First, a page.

Unfortunately we are running the risk of compromising the reputation of Yoga and its incredible benefits if we continue to put students with back injuries at risk. I’ve lost count of the number of times I’ve heard a story about a Yoga class that made a condition worse, or heard a teacher give the dangerous universal response to all lower back pain: “just lie on your back and hug your knees to your chest”. Having said that, as a teacher what I struggle with most is getting people to slow down, understand the mechanics of their body, and spend time regularly practising for basic hip and shoulder mobility before going into certain asana. For some unknown reason, people just seem desperate to touch those elusive toes.

When someone has been suffering from a back injury, I much prefer to work with them individually than in a class, so that the practice can be tailored to the person and achieve the well-being that Yoga is meant to bring.

Join the Healthy Happy Back tribe here  or come and visit me at for more information and free Yoga resources for relief from back pain, with a welcome pack that includes :

  • 10 Tips for a Resilient Pain Free Back E-Booklet
  • 3 Restorative Yoga Poses for Back Pain Relief
  • a Breath Mindfulness audio recording, an audio guide to standing with grace & ease in good posture
  • short videos of 2 releasing poses that are essential for a healthier, happier back 

Check out my  Healthy Happy Back E-Course for manageable step-by step techniques that you can choose from and slowly incorporate into your daily life. It’s completely suitable for beginners and anyone willing to slow down and take a gentle, easeful approach to rediscovering a healthier, happier back.


“Low Back Disorders”, 2nd edition, and  “”Ultimate Back Fitness and Performance” by Dr Stuart McGill

“Light On Yoga” by BKS Iyengar.

Join the Conversation


  1. As usual a very thorough exploration of answers to a very big question Ali-chan. Well Done!

    As you have addressed it seems that backs are not the problem here but egos. That is, the ego of a teacher that would force a student (or even encourage them), to do something unsuitable and secondly, the ego of the student with the injury. It is a form of violence and also ignorance that enables these actions to take place.

    You incorporate the practice and acknowledgement of the yamas and niyamas into your classes so well. This is essential, especially when it comes to the two previously mentioned hurdles (violence and ignorance). To be addressed effectively, ahimsa (non-violence) and swadhyaya (study of the self) really need consistent attention and application.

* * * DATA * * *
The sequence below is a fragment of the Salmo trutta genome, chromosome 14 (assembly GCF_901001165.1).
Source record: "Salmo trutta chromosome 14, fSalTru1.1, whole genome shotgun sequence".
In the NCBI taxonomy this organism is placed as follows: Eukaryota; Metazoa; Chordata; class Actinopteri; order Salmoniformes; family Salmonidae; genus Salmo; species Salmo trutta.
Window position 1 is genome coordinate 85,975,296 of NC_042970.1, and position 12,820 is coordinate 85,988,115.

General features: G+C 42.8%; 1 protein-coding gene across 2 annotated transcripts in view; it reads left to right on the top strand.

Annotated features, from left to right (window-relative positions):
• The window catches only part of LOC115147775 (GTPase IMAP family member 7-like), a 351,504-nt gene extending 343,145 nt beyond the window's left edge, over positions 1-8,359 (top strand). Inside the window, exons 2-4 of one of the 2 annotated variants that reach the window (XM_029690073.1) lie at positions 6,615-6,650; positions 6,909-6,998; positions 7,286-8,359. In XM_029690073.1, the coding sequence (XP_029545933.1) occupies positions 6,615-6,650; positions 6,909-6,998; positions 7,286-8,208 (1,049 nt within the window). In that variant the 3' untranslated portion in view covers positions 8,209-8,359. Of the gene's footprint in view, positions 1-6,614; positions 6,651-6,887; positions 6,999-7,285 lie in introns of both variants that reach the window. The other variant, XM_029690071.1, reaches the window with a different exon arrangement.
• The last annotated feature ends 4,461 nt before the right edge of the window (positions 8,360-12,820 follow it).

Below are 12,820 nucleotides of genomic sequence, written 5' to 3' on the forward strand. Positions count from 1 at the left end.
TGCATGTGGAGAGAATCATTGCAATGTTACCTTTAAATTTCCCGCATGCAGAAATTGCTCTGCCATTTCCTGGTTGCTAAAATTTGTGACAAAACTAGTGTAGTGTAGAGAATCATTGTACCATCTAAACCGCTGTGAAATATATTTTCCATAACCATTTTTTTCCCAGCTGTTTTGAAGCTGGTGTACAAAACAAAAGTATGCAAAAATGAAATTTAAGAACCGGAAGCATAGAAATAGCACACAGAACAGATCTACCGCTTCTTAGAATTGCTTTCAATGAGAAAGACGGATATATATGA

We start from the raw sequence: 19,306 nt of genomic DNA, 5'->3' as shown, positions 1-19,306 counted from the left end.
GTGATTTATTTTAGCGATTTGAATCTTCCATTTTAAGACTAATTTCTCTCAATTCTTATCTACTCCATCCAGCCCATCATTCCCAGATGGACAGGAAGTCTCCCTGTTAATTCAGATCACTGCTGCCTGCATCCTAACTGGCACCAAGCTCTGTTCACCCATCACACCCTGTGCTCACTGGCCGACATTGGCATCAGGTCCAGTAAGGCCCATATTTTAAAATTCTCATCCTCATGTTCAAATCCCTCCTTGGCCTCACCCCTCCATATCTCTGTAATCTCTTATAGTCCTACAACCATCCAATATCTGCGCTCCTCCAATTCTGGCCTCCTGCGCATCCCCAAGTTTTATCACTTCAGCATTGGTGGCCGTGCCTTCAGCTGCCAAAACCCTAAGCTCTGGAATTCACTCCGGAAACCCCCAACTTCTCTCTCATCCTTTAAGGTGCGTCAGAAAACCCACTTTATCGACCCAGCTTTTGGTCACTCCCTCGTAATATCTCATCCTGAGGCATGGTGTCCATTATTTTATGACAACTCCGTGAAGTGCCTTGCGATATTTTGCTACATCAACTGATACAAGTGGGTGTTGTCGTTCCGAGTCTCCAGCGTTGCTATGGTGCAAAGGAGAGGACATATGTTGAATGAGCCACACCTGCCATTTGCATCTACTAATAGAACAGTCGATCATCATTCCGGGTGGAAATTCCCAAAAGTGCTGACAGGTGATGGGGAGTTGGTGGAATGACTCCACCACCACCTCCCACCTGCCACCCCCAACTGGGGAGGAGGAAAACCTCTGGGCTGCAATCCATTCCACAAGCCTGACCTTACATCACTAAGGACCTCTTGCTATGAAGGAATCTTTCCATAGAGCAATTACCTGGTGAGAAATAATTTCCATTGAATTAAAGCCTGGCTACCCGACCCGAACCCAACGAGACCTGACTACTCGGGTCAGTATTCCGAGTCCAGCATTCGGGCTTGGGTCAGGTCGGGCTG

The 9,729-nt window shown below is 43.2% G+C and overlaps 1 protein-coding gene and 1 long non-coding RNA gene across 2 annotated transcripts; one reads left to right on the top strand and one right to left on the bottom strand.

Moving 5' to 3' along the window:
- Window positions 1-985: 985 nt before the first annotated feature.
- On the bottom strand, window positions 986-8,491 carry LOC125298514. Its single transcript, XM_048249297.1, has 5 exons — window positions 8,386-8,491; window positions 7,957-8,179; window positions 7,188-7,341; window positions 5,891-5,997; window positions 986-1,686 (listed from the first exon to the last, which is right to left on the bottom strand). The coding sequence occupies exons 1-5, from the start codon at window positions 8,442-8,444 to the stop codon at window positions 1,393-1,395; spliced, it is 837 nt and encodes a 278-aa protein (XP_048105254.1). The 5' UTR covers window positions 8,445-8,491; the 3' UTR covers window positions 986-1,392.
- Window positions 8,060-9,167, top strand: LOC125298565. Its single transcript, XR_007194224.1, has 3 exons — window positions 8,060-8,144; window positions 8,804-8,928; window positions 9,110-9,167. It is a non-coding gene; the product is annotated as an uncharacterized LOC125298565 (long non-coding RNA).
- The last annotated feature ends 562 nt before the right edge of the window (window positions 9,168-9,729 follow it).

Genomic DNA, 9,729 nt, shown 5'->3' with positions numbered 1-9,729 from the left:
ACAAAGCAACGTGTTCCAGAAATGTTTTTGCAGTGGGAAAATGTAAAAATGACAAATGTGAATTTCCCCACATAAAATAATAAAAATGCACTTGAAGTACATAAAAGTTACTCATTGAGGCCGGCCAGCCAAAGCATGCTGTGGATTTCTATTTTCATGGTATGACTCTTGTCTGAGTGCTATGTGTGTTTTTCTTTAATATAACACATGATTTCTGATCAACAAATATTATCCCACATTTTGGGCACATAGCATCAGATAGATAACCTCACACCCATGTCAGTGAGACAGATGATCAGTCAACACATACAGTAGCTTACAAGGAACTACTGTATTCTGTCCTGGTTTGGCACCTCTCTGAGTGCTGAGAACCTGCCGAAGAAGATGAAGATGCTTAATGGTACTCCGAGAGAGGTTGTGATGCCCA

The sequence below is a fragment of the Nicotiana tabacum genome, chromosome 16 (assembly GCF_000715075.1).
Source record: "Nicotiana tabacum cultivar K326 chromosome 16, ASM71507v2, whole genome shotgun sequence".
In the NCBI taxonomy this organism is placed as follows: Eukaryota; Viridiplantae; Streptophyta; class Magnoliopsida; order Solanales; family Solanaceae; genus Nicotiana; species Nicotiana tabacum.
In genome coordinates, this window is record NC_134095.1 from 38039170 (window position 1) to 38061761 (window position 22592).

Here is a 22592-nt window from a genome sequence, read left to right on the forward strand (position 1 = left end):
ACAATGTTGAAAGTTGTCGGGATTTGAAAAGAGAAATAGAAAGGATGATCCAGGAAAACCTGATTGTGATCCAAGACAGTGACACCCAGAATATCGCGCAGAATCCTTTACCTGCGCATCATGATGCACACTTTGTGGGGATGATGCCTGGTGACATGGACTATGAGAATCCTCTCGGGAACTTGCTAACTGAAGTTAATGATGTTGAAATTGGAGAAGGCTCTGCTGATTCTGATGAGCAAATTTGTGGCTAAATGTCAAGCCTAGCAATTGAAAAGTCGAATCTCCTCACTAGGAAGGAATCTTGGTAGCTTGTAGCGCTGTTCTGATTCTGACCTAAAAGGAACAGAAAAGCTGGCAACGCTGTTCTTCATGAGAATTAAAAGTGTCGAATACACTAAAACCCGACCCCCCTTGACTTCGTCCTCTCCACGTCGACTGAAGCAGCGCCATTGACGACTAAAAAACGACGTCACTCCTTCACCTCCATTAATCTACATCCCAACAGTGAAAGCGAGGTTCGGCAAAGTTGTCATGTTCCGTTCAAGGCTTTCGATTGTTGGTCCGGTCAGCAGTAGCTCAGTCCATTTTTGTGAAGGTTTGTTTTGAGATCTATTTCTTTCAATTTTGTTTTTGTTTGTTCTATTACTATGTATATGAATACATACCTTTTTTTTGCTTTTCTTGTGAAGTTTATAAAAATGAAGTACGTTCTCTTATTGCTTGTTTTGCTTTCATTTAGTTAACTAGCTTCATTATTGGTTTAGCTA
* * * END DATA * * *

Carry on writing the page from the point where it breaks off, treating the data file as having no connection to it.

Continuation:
Practical tips are necessary and that is what you also offer Ali-chan. You are one of the most well versed and practiced on the topic of back-care. I do feel (as Im pretty sure you do to) that what really is at the heart of it is the relationship the person has with not only their respective injuries but themselves as a whole. So when the pressure is on in a class and everyone is doing pacshimottanasana, while the teacher explains how straight legs produce the best ‘results’, is that person with a disc injury strong enough to resist that instruction and likewise tuned in enough to know that that is a compromising position for them. Therefore, we arrive once again at the ultimate aim of a yoga practice; increased clarity and depth of awareness.

    Toe touching is so much easier to teach than awareness. Toe touching has visible results, it a mission accomplished type of feel. Whereas the illusive goal of awareness is not quite so visible. Perhaps that really is where yoga teachers (and magazines) need to continually step up to the plate and continue promoting awareness.

    Yes Rosh, I commend you too for your questions and once again, Ali, for your contribution and perspective on the matter. Deep respect to you both.


    1. Thanks Abby for your well-considered comment…which leads me to more questions!
      When a student has a disc injury (and they’re more common than is generally thought), can we rely on building their awareness given that:
      1) a back that is over-used to flexion (one of the common pre-cursors to a disc injury) will feel much more comfortable in flexion than anything else, and
      2) there may not be even the slightest murmur in their lower back until they’re already half way into a forward bend, at which point the disc compresses the nerve and they’d be in excruciating pain without having had any warning half a second before?
      Should we ask students who have experienced lower back pain to find out the exact cause before they come to class? So many come to class thinking that starting Yoga will fix lower back pain. But consider this scenario: